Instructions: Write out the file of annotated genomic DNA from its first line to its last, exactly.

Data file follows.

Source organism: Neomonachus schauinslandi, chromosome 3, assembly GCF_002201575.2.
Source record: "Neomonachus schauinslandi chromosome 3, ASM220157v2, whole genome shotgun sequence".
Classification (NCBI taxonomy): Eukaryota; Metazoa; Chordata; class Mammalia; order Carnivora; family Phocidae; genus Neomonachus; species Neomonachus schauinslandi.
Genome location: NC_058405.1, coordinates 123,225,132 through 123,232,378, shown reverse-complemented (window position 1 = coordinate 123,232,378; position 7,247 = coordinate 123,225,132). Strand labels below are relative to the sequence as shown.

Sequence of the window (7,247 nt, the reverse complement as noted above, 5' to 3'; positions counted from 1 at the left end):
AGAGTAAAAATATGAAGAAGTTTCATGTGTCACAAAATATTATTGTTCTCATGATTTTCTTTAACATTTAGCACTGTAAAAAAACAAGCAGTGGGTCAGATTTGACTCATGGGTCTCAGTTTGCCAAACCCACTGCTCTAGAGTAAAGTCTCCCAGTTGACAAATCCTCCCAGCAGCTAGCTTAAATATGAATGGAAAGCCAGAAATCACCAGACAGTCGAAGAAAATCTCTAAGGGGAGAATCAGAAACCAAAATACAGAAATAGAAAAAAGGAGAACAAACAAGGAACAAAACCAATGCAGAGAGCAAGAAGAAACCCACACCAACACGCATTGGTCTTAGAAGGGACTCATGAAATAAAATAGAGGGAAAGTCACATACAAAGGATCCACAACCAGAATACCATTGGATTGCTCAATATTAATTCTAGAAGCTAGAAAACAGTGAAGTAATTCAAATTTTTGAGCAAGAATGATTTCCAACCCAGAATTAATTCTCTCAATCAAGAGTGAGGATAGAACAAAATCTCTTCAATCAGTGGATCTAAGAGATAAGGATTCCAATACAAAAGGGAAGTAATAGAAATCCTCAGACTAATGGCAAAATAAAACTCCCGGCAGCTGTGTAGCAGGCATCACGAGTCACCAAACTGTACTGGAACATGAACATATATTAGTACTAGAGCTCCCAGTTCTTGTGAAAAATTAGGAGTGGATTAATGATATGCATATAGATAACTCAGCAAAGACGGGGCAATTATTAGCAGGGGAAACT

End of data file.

Source organism: Neomonachus schauinslandi, chromosome 3, assembly GCF_002201575.2.
Source record: "Neomonachus schauinslandi chromosome 3, ASM220157v2, whole genome shotgun sequence".
Classification (NCBI taxonomy): Eukaryota; Metazoa; Chordata; class Mammalia; order Carnivora; family Phocidae; genus Neomonachus; species Neomonachus schauinslandi.
Genome location: NC_058405.1, coordinates 123,225,132 through 123,232,378, shown reverse-complemented (window position 1 = coordinate 123,232,378; position 7,247 = coordinate 123,225,132). Strand labels below are relative to the sequence as shown.

Sequence of the window (7,247 nt, the reverse complement as noted above, 5' to 3'; positions counted from 1 at the left end):
AGAGTAAAAATATGAAGAAGTTTCATGTGTCACAAAATATTATTGTTCTCATGATTTTCTTTAACATTTAGCACTGTAAAAAAACAAGCAGTGGGTCAGATTTGACTCATGGGTCTCAGTTTGCCAAACCCACTGCTCTAGAGTAAAGTCTCCCAGTTGACAAATCCTCCCAGCAGCTAGCTTAAATATGAATGGAAAGCCAGAAATCACCAGACAGTCGAAGAAAATCTCTAAGGGGAGAATCAGAAACCAAAATACAGAAATAGAAAAAAGGAGAACAAACAAGGAACAAAACCAATGCAGAGAGCAAGAAGAAACCCACACCAACACGCATTGGTCTTAGAAGGGACTCATGAAATAAAATAGAGGGAAAGTCACATACAAAGGATCCACAACCAGAATACCATTGGATTGCTCAATATTAATTCTAGAAGCTAGAAAACAGTGAAGTAATTCAAATTTTTGAGCAAGAATGATTTCCAACCCAGAATTAATTCTCTCAATCAAGAGTGAGGATAGAACAAAATCTCTTCAATCAGTGGATCTAAGAGATAAGGATTCCAATACAAAAGGGAAGTAATAGAAATCCTCAGACTAATGGCAAAATAAAACTCCCGGCAGCTGTGTAGCAGGCATCACGAGTCACCAAACTGTACTGGAACATGAACATATATTAGTACTAGAGCTCCCAGTTCTTGTGAAAAATTAGGAGTGGATTAATGATATGCATATAGATAACTCAGCAAAGACGGGGCAATTATTAGCAGGGGAAACT